The Conserved CNK CRAC Domain Functions as a Cytohesin-2 Binding Site

Open Access
Schwarz, Margaret C.
Area of Honors:
Biochemistry and Molecular Biology
Bachelor of Science
Document Type:
Thesis Supervisors:
  • Joseph C. Reese, Thesis Supervisor
  • Lorraine C Santy, Thesis Supervisor
  • Joseph C. Reese, Honors Advisor
  • Scott Brian Selleck, Faculty Reader
  • Epithelia
  • migration
  • GTPases
  • cytohesins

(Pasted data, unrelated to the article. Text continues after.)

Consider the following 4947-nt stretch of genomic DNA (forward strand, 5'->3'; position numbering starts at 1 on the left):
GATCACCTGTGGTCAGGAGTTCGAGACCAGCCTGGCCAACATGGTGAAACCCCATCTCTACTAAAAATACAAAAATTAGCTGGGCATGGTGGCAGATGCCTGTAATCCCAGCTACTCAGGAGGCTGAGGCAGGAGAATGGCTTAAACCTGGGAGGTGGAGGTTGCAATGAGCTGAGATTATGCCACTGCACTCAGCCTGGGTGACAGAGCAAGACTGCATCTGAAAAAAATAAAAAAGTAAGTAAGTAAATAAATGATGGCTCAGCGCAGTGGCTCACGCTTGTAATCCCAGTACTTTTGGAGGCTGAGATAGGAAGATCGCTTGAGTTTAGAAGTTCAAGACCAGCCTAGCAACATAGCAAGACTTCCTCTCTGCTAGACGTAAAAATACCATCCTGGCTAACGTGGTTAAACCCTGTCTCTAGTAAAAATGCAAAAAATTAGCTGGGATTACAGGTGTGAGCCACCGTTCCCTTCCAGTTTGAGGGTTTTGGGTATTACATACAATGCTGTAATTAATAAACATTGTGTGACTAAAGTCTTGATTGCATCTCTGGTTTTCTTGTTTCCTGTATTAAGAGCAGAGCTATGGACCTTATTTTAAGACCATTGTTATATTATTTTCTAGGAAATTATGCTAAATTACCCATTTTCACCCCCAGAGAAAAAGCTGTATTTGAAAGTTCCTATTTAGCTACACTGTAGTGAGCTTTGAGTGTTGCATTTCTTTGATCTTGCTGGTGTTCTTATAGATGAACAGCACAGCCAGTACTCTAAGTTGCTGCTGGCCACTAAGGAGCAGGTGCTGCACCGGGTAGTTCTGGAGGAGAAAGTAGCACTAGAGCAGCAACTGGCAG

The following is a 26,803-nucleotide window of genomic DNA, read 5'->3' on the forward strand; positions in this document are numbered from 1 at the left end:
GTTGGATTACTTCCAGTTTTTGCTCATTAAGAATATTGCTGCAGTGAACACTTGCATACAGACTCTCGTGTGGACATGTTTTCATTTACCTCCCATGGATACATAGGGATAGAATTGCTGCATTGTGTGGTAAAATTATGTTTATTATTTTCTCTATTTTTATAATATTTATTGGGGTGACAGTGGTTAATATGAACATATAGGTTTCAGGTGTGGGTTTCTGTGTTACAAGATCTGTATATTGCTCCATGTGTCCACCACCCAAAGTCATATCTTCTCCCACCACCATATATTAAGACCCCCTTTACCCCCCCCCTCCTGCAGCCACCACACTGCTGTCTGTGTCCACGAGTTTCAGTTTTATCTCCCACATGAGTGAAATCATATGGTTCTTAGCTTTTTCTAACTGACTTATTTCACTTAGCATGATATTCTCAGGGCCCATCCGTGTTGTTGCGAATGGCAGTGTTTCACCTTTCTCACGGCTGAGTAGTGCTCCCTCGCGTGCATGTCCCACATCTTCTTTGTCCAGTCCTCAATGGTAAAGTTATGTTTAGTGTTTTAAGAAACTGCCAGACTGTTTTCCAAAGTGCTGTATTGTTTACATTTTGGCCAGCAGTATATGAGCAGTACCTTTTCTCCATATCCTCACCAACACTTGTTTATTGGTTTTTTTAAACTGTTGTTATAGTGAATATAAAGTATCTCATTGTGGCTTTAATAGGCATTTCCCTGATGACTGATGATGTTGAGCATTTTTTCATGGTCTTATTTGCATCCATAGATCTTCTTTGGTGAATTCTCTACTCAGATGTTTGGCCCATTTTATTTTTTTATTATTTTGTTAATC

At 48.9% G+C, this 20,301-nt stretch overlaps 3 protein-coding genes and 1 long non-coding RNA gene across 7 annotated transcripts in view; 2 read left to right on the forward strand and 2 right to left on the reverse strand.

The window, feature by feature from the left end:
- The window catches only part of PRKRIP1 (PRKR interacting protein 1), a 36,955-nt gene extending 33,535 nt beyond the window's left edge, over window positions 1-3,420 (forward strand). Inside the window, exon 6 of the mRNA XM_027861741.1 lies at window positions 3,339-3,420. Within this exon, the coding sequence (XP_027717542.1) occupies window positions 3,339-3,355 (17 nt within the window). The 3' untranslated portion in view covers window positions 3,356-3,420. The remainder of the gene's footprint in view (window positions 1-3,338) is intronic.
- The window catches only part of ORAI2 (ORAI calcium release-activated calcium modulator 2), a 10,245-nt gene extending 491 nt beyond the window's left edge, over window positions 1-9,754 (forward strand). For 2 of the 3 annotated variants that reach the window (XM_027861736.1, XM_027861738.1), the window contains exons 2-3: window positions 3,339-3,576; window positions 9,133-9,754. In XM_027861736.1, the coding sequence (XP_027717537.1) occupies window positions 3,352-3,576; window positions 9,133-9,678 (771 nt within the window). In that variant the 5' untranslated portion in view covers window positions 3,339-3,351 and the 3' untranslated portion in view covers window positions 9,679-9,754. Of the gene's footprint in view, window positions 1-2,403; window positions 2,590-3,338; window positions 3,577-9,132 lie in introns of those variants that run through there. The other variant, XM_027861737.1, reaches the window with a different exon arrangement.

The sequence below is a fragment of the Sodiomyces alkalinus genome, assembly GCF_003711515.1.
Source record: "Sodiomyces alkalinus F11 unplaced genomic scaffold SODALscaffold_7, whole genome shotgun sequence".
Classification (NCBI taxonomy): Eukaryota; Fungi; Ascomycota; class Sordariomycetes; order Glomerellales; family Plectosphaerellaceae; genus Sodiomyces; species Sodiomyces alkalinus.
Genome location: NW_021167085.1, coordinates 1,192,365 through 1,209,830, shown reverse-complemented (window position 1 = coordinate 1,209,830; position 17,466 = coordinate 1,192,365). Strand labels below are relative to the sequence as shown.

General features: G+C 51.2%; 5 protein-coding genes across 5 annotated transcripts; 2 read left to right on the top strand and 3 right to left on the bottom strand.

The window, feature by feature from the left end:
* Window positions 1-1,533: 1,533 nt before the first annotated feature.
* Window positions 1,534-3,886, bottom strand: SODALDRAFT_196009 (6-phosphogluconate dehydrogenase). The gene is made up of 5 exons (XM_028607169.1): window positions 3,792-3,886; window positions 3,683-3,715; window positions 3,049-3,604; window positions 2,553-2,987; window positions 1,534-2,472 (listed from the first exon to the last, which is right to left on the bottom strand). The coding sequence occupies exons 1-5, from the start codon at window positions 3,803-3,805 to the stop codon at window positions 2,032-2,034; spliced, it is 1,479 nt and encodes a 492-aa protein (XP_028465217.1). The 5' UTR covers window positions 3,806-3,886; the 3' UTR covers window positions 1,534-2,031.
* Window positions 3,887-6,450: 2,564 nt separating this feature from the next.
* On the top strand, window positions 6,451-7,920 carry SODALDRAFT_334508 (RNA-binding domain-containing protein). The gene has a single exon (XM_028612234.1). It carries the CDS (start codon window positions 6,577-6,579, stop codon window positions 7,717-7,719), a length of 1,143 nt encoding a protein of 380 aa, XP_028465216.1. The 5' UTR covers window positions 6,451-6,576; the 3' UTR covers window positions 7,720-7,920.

Epithelial cells grow as sheets to form barriers that separate different compartments of the body. Though epithelia are usually stationary under normal circumstances, they may become migratory during embryonic development, wound healing, or tumor metastasis. The adoption of a motile phenotype requires regulated changes in the actin cytoskeleton and in the attachment of cells to the substratum. This protein cascade, started by HGF, is tightly regulated. The HGF ligand binds to and activates the c-Met receptor tyrosine kinase, which activates a signaling branch that contains the small GTPase Ras. The pathway downstream of Ras has not been well characterized in literature. CNKs (connector enhancer of KSR) are scaffold proteins that promote Ras to MEK signaling. Mammalian CNKs have a special conserved region, the CRAC domain, in the C-terminal. The function of this region was previously unknown. Pip3-E is homologous to the C-terminal half of mammalian CNKs and was studied extensively in this paper. This research investigates the cytohesin 2 binding location to scaffolding protein Pip3-E/IPCEF. A series of truncation mutants of Pip3-E were created to more precisely localize its cytohesin-binding domain. From the results obtained, it was determined the CRAC domain functions as the cytohesin 2 binding region.